What is IMPACT World+ ?
Most of the impacts modelled in LCIA are regional or local. However, LCIA methodologies currently offer generic characterization factors (CFs) representing average conditions for a specific area (country or continent) that do not account for the spatial variability of impacts.
IMPACT World+ was developed in response to the need of regionalized impact assessment covering the whole world, implementing state-of-the art characterization modelling approaches developed as a joint major update to IMPACT 2002+, EDIP, and LUCAS. It includes uncertainty information encompassing both spatial variability and model uncertainty. It provides factors for each continent and allows to regionally assess any geo-referenced emission/resource use, such as provided by ecoinvent 3.0, and to determine the uncertainty related to an unknown emission location by associating the corresponding geographical variability of each CF at a given geographical scale.
This LCIA methodology has been developing by a group of leading LCIA expert and researchers* with the support of their respective teams.
Features of IMPACT World+
Regionalization, uncertainties and geographical variability
We have developed characterization models for local and regional impact categories, each of them based on an appropriate spatial scale. The latter is defined around the most sensitive and spatially variable modeling parameters, such as watersheds for water use impacts, biomes for land use impacts, or based on an archetype approach for example urban/rural archetypes for respiratory impacts (the most sensitive parameter being population density) or soil and water archetypes for metal toxic impacts (the most sensitive parameters being some soil/water properties such as pH etc.).
Particular attention has been given to the harmonization of modelling assumptions between different impact pathways. The uncertainty associated with the CFs for each of these “fine scale” models has been estimated. These fine scale CFs have subsequently been aggregated at the country, subcontinental, and global scales using the likely geographical distribution of emissions (or emission proxis) as weighting factors. This resulted in CFs at different geographical resolutions, each with its own associated uncertainty and spatial variability. Regionalized CFs were calculated for the following impact categories: respiratory effects, human and ecosystem toxic impacts, ionizing radiations, water use, acidification, eutrophication and land use. For these impact categories, characterization factors are available at the following spatial scales:
- global default,
- continental (nine regions),
- fine resolution (e.g. sub-watershed or ecoregion), that vary depending of the impact category going from biome scales down to 0.5 x 0.5 degrees grid scale).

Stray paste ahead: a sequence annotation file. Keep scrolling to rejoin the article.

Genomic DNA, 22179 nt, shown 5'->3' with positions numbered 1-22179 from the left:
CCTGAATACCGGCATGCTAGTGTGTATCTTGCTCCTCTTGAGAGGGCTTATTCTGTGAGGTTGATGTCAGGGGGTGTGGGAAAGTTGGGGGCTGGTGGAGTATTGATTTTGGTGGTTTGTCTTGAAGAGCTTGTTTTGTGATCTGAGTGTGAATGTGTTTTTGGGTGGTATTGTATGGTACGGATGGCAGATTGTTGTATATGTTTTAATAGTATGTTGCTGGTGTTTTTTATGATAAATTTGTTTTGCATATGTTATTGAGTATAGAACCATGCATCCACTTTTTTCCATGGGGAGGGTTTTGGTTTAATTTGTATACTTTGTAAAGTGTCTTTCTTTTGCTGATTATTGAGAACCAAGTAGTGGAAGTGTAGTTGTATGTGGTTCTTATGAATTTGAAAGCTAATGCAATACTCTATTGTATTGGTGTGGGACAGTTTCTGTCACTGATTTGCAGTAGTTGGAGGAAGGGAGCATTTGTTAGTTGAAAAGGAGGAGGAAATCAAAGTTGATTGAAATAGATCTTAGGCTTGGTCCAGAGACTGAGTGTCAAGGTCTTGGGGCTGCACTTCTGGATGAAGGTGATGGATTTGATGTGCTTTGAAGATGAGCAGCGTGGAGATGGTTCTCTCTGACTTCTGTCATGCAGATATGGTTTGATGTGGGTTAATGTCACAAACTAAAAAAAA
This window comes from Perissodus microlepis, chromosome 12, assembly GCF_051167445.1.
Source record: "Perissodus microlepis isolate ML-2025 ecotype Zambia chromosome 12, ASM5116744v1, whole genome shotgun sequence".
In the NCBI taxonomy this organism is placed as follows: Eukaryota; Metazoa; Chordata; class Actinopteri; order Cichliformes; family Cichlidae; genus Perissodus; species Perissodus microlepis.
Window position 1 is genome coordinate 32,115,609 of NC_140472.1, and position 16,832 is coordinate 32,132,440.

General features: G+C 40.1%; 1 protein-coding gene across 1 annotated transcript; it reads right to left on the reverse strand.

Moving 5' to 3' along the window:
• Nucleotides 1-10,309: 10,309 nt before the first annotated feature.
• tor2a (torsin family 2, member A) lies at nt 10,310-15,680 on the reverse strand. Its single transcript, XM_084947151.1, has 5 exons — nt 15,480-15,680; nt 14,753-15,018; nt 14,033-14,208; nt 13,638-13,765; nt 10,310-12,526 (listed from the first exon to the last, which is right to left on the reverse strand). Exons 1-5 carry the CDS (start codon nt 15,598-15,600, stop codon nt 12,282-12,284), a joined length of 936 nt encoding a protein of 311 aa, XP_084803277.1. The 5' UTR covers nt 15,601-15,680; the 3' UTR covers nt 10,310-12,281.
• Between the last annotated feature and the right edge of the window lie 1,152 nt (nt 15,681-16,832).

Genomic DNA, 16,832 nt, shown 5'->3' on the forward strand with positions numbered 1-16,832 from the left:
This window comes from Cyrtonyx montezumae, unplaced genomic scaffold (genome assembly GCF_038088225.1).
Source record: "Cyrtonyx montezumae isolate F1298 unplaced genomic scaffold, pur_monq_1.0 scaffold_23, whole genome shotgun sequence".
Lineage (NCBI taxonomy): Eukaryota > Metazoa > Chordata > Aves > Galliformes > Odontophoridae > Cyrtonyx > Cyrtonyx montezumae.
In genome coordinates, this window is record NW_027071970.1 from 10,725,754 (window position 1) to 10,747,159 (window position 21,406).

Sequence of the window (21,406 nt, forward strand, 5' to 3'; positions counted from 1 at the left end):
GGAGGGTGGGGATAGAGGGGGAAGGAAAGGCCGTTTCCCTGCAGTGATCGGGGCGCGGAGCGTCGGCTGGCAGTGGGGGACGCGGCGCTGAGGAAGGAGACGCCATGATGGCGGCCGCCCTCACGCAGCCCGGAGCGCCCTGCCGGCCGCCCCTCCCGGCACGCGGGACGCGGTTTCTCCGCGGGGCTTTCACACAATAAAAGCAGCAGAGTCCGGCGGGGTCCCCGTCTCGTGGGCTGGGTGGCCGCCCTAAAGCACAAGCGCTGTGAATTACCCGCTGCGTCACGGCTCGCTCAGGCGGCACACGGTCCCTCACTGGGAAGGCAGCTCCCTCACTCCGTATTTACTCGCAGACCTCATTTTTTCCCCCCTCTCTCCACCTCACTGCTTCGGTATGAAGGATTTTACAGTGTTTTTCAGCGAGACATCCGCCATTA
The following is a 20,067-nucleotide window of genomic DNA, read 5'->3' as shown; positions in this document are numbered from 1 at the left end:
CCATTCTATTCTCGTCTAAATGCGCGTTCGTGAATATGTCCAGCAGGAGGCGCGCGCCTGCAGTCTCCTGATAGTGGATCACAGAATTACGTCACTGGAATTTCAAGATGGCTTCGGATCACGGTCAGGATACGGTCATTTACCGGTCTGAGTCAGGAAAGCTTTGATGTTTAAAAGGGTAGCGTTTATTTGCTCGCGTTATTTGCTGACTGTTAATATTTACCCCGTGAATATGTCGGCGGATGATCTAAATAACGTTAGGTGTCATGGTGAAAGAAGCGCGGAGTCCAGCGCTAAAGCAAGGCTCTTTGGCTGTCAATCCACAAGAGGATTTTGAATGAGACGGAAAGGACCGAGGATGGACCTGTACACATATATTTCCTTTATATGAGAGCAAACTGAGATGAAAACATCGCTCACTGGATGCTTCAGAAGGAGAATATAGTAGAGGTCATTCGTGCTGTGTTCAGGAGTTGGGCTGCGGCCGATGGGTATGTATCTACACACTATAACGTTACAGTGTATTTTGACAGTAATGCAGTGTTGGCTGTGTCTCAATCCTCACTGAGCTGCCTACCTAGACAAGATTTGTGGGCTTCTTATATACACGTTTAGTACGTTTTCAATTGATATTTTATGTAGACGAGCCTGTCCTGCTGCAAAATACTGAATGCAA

Each generated CF (regionalized or not) has its own associated uncertainty and spatial variability, the latter depending on the scale and thus decreasing with increasing spatial resolution.
The global framework adopted is presented in Figure 1. The novelties introduced in IMPACT World+ are numerous:
- USEtox model for toxic impacts is included for the first time in a comprehensive LCIA method with continent-specific factors and consistent spatialized alternatives
- Water use impacts are also included for the first time in a comprehensive LCIA method with continent-specific factors and consistent spatialized alternatives
- Major modelling improvements have been developed for land use with the inclusion of ecosystem services, acidification with an improved modelling of the atmospheric fate, resource use with the introduction of an extraction-consumption-competition approach, respiratory effects with new epidemiologically derived factors, the inclusion of pesticide residues impacts, and finally, for eutrophication with a world model at 0.5 x 0.5 degrees.
- For a few categories, midpoint indicators could be further divided into midpoint subcategories: for example, the “human toxicity” category is composed of non carcinogen, carcinogen, respiratory inorganics and ionizing radiation on human health, while ecotoxicity is further subdivided into freshwater exotoxicity, marine ecotoxicity, terrestrial ecotoxicity, and ionizing radiation impacts on ecosystems.
- While midpoint indicators can be reported and interpreted separately, each midpoint impact is also modeled up to the three areas of protection, human health, ecosystem quality, and ecosystem services & resources, allowing their respective contribution to be put into perspective. The latter area of protection includes the impacts on human society with no direct consequences on health such as abiotic ressource use, as well as depreciation of ecosystem services.